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Members of the village Environment Working Party have been measuring their carbon footprints on the World Wildlife Fund website and comparing notes. Our average total emissions come out at 10.0 Tonnes of carbon dioxide in each of our households, with proportions of 36% ‘home’, 26% ‘stuff’, 18% ‘travel’ and 20% ‘food’ (we think ‘stuff’ probably means anything that you buy apart from food). This is a very broad brush approach and no doubt if we looked at other websites, and there are lots of them, we could find a more refined analysis. Nevertheless, we still found some interesting lessons emerging from these statistics.
The 10.0 Tonnes is apparently 96% of the UK average, so we’ve all patted ourselves on the back that we’re just a little bit greener than most. But not much greener and we all have a long way to go. It’s a sobering thought that everyone in this country produces such a huge amount of CO2. We desperately need to get this down if we are to hit zero carbon by 2050, and the Government is now telling us to reduce emissions by two-thirds in the next decade. Many experts, including our own Met Office in Exeter, have said that this is far too late to limit global warming to 2 degrees over pre-industrial levels; Teignbridge Council is aiming for a much earlier date.
The 36% for ‘home’ reflects the fact that houses are generally the largest source of emissions for most of us, coming from our consumption of gas and electricity. We all need to be thinking about how to lower that by better insulation, turning down the thermostat and so on. Of course, there are high tech ways of helping, such as using PV panels on our roofs, storage batteries, ground or air source heat pumps, but these are all very expensive. In the long run, the Government may even decide to change natural gas for hydrogen, so that can continue to use our boilers in the same way. But for now the easiest way to reduce emissions is to swap our fuel suppliers to 100% renewable ones. It’s so easy to do this online and doesn’t need to cost us any more.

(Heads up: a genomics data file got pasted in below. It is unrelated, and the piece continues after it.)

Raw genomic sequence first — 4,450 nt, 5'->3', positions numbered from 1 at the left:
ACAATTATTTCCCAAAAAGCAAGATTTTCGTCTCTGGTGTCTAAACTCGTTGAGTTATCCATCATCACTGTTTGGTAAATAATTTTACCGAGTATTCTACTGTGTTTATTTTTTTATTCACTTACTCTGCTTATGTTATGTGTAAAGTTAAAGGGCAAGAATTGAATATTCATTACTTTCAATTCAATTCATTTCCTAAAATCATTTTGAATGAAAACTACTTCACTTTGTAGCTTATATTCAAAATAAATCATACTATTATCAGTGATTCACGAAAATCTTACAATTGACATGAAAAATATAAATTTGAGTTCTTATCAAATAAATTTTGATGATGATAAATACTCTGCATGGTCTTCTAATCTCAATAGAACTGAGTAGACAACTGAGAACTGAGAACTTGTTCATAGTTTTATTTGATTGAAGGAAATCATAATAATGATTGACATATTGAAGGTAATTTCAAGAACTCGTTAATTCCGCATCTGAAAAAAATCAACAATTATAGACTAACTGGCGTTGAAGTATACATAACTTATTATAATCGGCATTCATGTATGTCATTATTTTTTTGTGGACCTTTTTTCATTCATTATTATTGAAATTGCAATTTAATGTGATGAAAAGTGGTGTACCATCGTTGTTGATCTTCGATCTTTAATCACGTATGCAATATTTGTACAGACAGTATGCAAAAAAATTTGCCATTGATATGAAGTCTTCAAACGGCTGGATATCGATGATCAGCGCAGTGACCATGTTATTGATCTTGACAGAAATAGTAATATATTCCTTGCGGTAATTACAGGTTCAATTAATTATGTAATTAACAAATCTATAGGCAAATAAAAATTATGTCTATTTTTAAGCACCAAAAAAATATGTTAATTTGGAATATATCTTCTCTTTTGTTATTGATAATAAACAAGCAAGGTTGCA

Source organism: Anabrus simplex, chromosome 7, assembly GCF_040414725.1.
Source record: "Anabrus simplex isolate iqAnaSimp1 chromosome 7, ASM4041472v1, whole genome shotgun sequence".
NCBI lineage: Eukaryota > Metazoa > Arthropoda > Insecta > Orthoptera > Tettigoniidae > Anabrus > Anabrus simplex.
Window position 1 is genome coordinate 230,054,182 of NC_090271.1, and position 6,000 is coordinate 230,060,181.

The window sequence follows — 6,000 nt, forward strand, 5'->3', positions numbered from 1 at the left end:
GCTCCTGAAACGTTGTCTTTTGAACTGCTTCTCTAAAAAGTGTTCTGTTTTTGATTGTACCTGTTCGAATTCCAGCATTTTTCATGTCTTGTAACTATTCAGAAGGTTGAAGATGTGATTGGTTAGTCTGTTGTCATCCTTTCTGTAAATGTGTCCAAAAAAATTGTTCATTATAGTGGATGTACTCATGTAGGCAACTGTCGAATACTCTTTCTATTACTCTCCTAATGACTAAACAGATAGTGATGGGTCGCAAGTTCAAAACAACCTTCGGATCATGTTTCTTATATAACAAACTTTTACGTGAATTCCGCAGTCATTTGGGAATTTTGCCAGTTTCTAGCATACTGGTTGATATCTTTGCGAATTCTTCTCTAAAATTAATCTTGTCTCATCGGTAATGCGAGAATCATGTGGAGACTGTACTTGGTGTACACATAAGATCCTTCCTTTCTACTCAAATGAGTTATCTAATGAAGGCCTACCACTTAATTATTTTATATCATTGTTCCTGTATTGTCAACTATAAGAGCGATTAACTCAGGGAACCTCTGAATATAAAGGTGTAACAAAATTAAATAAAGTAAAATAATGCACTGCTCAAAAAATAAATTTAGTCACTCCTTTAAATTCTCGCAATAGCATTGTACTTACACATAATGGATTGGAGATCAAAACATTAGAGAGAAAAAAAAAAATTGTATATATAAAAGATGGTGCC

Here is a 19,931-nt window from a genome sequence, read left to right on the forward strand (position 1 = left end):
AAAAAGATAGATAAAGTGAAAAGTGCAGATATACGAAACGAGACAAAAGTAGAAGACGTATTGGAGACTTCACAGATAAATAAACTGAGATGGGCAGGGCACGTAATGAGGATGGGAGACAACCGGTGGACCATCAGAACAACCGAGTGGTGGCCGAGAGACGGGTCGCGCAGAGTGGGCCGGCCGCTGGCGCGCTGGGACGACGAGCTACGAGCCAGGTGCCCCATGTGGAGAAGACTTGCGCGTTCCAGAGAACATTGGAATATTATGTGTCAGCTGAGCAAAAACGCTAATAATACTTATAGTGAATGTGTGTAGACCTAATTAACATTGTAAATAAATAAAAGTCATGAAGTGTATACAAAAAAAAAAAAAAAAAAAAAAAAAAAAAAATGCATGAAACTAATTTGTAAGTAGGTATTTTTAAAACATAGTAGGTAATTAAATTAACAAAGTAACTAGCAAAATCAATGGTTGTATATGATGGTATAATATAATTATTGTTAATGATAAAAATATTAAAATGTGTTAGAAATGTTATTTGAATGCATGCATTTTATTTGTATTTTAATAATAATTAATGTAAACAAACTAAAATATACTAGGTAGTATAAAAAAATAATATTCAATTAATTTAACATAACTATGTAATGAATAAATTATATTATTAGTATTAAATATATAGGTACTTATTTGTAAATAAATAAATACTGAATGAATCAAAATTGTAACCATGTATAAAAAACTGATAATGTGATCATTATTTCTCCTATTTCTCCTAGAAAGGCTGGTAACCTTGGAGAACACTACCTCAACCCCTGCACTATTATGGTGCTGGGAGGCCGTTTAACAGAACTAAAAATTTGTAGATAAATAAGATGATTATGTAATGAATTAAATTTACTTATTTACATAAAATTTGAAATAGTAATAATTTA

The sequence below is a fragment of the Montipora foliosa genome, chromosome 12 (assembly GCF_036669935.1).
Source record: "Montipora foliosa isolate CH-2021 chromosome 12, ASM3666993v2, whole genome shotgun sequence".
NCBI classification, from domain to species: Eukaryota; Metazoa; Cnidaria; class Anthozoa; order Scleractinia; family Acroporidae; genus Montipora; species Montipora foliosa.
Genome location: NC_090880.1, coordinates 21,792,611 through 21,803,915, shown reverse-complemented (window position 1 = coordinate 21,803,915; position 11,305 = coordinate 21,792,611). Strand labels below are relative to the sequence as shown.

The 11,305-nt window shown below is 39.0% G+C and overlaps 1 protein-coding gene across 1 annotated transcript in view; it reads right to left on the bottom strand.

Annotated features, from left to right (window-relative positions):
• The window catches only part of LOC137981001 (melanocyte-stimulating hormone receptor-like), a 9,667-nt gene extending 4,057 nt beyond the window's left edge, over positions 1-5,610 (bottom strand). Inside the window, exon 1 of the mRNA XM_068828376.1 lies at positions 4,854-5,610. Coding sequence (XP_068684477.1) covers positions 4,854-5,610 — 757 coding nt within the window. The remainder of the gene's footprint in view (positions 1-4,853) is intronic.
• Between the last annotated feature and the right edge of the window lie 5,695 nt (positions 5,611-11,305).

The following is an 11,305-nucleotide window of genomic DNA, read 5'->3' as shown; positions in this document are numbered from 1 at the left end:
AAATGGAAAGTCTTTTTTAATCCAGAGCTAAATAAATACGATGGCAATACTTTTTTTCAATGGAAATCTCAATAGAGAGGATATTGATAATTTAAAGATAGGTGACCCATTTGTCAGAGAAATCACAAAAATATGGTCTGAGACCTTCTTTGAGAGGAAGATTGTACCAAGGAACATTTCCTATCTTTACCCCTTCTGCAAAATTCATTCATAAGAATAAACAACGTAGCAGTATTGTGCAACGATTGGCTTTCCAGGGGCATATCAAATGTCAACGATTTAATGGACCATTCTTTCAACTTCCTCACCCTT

The 18% for ‘transport’ is lower than we expected, as emissions from fossil-fuelled vehicles are also one of the largest sources of CO2 and amount to nearly half of all emissions in the Teignbridge Council area. We were staggered to find that when one of our number had taken a long-haul flight earlier in the year, their footprint had risen by two-thirds, an extra 7 Tonnes. How many of us are guilty of this as well?
Please have a look at the WWF website and work out your own footprint. Just click on the link https://footprint.wwf.org.uk and scroll down to “How big is your environmental footprint?”. Over the next few months, we’ll be exploring ways in which we can try to reduce our emissions and help to save the planet.
Here’s the Carbon Footprint Data from members of the Environment Working Party.